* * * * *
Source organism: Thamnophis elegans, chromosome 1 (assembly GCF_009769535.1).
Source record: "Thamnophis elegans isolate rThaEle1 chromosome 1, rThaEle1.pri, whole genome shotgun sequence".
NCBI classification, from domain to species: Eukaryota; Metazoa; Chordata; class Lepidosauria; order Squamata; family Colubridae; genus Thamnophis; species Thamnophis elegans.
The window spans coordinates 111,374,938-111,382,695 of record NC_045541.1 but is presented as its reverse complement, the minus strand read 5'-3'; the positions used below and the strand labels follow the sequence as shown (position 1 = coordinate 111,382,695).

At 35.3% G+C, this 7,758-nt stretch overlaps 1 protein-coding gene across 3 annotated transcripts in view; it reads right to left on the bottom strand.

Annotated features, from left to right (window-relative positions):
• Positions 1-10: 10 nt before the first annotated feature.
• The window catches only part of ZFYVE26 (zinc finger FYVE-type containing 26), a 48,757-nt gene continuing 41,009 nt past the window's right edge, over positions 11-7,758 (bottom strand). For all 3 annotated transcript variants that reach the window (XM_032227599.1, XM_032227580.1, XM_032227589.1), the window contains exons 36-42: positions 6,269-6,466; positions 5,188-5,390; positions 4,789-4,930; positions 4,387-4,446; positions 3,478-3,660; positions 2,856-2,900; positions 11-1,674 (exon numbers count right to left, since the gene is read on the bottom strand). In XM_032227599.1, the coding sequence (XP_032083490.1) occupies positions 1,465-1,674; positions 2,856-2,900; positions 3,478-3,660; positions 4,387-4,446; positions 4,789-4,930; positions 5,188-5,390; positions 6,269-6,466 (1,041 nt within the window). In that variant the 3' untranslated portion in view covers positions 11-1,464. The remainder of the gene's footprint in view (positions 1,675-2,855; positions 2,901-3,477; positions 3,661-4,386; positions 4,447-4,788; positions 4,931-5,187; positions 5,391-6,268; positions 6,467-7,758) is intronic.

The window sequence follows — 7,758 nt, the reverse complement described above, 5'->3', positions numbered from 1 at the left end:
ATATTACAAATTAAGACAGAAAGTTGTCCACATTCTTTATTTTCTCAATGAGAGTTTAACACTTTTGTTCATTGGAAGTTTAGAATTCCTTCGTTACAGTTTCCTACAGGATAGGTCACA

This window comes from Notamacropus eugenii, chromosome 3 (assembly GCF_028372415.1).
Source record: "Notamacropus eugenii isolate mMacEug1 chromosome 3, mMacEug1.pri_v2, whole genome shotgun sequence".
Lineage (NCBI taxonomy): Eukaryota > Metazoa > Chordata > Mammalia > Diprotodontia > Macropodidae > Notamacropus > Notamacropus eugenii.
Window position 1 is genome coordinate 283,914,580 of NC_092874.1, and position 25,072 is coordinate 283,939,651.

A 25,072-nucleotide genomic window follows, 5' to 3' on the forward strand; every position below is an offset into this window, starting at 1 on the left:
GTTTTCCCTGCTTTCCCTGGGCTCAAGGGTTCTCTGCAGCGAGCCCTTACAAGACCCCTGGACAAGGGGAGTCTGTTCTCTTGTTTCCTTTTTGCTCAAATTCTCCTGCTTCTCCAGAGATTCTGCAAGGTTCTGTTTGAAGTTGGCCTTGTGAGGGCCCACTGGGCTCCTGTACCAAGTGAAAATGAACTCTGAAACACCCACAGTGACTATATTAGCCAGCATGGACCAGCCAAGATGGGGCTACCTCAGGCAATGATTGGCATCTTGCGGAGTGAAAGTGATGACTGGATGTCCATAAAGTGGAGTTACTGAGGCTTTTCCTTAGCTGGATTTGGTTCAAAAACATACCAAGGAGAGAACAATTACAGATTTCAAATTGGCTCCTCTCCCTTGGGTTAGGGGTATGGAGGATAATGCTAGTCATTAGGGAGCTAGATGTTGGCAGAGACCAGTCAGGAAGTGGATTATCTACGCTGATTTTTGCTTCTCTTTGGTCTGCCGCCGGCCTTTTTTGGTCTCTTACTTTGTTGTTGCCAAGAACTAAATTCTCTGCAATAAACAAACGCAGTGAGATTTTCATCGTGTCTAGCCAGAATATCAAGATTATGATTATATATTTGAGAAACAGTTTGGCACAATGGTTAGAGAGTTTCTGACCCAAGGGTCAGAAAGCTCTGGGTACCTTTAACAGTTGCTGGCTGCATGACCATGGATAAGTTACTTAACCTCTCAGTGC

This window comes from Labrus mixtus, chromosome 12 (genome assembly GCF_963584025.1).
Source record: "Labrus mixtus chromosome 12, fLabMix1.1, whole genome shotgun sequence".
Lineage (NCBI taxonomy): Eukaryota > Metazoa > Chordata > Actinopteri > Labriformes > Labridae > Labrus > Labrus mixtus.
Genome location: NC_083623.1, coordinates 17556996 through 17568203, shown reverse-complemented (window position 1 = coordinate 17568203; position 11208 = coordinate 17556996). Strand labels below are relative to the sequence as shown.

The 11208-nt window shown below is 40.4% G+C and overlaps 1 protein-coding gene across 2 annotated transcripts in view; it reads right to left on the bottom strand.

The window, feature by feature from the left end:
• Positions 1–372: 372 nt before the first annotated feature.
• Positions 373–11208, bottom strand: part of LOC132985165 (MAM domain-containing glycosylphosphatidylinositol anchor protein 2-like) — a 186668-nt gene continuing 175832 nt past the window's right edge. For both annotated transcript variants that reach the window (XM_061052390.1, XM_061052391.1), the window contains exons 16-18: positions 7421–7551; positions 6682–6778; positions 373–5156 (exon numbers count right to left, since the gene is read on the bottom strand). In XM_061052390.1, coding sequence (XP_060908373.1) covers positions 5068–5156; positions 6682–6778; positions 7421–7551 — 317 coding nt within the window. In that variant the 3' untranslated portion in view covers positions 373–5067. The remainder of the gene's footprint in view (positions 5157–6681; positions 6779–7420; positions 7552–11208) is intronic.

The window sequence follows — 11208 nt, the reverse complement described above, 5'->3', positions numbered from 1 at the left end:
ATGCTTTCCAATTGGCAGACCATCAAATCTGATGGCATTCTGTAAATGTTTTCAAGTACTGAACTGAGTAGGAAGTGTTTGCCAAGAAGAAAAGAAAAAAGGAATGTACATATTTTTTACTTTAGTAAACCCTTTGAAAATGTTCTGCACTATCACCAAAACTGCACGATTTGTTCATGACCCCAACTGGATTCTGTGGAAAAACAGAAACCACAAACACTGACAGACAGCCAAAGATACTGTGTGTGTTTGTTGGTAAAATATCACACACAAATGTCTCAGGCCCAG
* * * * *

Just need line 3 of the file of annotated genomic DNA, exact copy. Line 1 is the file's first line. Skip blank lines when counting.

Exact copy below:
NCBI classification, from domain to species: Eukaryota; Metazoa; Chordata; class Lepidosauria; order Squamata; family Colubridae; genus Thamnophis; species Thamnophis elegans.